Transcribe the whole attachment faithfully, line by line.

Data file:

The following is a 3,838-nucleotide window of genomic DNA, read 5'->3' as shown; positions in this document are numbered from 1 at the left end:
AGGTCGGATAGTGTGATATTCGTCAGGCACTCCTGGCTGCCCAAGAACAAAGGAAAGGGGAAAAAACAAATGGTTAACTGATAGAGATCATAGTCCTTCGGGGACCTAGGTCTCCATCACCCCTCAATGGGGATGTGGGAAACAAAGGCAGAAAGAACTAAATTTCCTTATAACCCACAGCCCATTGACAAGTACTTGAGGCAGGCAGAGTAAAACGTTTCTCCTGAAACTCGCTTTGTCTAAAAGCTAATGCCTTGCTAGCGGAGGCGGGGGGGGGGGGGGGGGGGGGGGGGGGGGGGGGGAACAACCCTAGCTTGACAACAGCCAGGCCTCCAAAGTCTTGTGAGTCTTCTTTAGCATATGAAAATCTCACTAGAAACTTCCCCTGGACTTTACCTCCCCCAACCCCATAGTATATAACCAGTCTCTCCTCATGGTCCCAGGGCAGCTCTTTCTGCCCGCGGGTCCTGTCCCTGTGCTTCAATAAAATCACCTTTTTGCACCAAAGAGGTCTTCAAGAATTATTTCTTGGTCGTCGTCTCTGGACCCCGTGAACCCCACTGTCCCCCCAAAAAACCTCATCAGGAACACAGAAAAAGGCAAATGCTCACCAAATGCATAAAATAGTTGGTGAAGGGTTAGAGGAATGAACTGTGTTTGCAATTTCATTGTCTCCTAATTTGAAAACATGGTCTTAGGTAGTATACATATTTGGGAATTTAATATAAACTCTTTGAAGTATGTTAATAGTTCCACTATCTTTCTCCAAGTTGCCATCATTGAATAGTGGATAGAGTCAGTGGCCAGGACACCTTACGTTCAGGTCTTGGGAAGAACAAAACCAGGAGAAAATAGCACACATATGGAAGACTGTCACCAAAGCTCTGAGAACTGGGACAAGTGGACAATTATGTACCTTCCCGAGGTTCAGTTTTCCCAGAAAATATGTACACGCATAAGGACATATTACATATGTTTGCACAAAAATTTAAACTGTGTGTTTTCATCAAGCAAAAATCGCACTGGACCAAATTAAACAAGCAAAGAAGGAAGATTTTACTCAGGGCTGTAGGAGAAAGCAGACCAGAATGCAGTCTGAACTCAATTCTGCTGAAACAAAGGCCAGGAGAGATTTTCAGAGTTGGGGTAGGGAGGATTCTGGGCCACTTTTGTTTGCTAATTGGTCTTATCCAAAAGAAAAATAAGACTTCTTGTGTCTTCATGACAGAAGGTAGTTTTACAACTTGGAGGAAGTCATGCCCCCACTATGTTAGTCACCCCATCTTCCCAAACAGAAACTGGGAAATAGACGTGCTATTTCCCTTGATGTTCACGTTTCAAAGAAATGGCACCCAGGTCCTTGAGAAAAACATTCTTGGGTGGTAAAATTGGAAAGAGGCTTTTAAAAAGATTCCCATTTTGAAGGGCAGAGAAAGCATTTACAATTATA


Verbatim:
The following is a 3,838-nucleotide window of genomic DNA, read 5'->3' as shown; positions in this document are numbered from 1 at the left end:
AGGTCGGATAGTGTGATATTCGTCAGGCACTCCTGGCTGCCCAAGAACAAAGGAAAGGGGAAAAAACAAATGGTTAACTGATAGAGATCATAGTCCTTCGGGGACCTAGGTCTCCATCACCCCTCAATGGGGATGTGGGAAACAAAGGCAGAAAGAACTAAATTTCCTTATAACCCACAGCCCATTGACAAGTACTTGAGGCAGGCAGAGTAAAACGTTTCTCCTGAAACTCGCTTTGTCTAAAAGCTAATGCCTTGCTAGCGGAGGCGGGGGGGGGGGGGGGGGGGGGGGGGGGGGGGGGGAACAACCCTAGCTTGACAACAGCCAGGCCTCCAAAGTCTTGTGAGTCTTCTTTAGCATATGAAAATCTCACTAGAAACTTCCCCTGGACTTTACCTCCCCCAACCCCATAGTATATAACCAGTCTCTCCTCATGGTCCCAGGGCAGCTCTTTCTGCCCGCGGGTCCTGTCCCTGTGCTTCAATAAAATCACCTTTTTGCACCAAAGAGGTCTTCAAGAATTATTTCTTGGTCGTCGTCTCTGGACCCCGTGAACCCCACTGTCCCCCCAAAAAACCTCATCAGGAACACAGAAAAAGGCAAATGCTCACCAAATGCATAAAATAGTTGGTGAAGGGTTAGAGGAATGAACTGTGTTTGCAATTTCATTGTCTCCTAATTTGAAAACATGGTCTTAGGTAGTATACATATTTGGGAATTTAATATAAACTCTTTGAAGTATGTTAATAGTTCCACTATCTTTCTCCAAGTTGCCATCATTGAATAGTGGATAGAGTCAGTGGCCAGGACACCTTACGTTCAGGTCTTGGGAAGAACAAAACCAGGAGAAAATAGCACACATATGGAAGACTGTCACCAAAGCTCTGAGAACTGGGACAAGTGGACAATTATGTACCTTCCCGAGGTTCAGTTTTCCCAGAAAATATGTACACGCATAAGGACATATTACATATGTTTGCACAAAAATTTAAACTGTGTGTTTTCATCAAGCAAAAATCGCACTGGACCAAATTAAACAAGCAAAGAAGGAAGATTTTACTCAGGGCTGTAGGAGAAAGCAGACCAGAATGCAGTCTGAACTCAATTCTGCTGAAACAAAGGCCAGGAGAGATTTTCAGAGTTGGGGTAGGGAGGATTCTGGGCCACTTTTGTTTGCTAATTGGTCTTATCCAAAAGAAAAATAAGACTTCTTGTGTCTTCATGACAGAAGGTAGTTTTACAACTTGGAGGAAGTCATGCCCCCACTATGTTAGTCACCCCATCTTCCCAAACAGAAACTGGGAAATAGACGTGCTATTTCCCTTGATGTTCACGTTTCAAAGAAATGGCACCCAGGTCCTTGAGAAAAACATTCTTGGGTGGTAAAATTGGAAAGAGGCTTTTAAAAAGATTCCCATTTTGAAGGGCAGAGAAAGCATTTACAATTATA